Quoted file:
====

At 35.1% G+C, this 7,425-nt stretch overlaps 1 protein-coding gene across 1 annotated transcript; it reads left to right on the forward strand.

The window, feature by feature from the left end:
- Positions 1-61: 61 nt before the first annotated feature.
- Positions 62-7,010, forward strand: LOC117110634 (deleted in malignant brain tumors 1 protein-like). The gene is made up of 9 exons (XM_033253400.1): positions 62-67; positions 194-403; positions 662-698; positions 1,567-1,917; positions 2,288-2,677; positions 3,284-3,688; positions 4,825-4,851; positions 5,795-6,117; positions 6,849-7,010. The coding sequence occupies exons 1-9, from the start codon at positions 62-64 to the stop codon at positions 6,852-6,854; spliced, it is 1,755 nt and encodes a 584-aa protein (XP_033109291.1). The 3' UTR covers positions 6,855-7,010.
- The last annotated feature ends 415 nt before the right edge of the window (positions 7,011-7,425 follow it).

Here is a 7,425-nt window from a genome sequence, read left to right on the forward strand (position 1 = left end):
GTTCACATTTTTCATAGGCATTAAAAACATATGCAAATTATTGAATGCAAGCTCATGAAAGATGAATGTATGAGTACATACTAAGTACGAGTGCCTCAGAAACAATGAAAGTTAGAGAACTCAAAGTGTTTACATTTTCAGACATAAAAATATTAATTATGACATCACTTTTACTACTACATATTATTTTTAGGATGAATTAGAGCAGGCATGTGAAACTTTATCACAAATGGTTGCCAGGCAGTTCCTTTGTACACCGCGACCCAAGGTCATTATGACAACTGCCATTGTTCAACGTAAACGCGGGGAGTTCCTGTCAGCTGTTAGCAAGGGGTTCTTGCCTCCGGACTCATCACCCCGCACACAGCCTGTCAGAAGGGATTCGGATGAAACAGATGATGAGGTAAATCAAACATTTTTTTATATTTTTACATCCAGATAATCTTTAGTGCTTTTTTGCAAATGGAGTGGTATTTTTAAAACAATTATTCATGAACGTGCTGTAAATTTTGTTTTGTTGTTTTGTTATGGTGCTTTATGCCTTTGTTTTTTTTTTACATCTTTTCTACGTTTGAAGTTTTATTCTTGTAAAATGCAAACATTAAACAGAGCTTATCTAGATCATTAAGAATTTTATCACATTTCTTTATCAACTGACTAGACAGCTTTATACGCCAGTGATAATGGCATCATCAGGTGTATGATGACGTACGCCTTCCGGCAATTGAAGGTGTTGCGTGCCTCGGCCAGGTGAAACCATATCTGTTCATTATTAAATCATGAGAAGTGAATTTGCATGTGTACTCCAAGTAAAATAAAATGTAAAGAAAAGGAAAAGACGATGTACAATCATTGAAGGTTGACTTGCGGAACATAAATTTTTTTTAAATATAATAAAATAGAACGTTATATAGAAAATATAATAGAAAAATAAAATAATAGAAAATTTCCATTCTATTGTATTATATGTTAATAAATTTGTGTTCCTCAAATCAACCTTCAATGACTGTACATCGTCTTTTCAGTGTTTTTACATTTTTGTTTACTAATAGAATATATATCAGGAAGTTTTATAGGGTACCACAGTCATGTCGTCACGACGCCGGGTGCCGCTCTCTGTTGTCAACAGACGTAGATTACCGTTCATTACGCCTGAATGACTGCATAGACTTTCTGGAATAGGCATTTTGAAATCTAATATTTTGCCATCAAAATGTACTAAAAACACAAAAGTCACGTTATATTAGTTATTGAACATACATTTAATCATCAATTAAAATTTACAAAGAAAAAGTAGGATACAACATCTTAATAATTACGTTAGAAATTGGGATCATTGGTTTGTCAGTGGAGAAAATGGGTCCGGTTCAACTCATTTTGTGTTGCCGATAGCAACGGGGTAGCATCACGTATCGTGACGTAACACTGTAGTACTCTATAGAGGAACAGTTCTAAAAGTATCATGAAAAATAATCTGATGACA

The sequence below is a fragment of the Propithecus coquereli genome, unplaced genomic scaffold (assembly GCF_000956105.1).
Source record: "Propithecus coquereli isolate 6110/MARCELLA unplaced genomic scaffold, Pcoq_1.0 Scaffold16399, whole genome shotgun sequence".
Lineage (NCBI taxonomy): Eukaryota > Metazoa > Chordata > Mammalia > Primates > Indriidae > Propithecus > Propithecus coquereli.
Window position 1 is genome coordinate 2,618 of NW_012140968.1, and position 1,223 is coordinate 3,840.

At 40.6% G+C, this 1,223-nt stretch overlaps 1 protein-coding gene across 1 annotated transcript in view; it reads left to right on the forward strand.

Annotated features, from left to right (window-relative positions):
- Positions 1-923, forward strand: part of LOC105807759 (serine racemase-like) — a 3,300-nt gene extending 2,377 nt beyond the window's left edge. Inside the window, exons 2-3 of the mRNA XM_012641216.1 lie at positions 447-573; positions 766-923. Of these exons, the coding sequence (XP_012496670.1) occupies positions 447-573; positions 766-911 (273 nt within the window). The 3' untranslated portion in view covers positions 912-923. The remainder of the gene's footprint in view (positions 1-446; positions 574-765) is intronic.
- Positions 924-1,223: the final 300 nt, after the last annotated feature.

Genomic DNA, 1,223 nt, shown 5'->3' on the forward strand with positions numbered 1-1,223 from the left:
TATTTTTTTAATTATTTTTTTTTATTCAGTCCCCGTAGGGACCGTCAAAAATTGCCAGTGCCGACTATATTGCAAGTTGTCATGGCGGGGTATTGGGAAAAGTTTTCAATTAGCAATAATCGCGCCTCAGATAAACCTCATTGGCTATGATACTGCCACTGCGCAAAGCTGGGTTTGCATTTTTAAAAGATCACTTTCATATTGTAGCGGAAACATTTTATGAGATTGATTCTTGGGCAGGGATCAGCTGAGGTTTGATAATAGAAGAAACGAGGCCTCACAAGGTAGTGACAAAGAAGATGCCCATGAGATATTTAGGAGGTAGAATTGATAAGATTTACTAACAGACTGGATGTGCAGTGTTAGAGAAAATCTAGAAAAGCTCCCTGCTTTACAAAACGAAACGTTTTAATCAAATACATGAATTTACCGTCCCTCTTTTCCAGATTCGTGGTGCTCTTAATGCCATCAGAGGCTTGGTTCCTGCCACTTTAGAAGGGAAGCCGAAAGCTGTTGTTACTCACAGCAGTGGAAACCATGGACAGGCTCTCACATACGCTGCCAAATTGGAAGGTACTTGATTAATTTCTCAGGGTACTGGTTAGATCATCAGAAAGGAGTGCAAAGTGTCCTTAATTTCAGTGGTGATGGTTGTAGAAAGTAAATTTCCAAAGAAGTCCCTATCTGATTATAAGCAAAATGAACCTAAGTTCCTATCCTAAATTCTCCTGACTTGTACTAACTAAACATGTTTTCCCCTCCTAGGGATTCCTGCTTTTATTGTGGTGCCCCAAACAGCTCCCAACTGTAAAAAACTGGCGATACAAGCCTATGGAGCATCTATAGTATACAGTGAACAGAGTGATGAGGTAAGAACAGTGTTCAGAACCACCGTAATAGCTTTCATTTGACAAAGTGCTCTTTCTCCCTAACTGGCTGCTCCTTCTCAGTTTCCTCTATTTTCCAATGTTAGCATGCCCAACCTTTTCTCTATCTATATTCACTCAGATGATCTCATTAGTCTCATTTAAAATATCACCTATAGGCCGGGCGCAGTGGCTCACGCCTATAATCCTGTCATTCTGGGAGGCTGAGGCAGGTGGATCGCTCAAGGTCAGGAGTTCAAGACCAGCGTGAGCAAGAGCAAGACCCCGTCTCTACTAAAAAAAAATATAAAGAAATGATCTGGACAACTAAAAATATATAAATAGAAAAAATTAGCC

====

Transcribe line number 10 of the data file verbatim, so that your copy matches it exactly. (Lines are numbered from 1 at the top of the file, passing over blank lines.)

Lineage (NCBI taxonomy): Eukaryota > Metazoa > Chordata > Mammalia > Primates > Indriidae > Propithecus > Propithecus coquereli.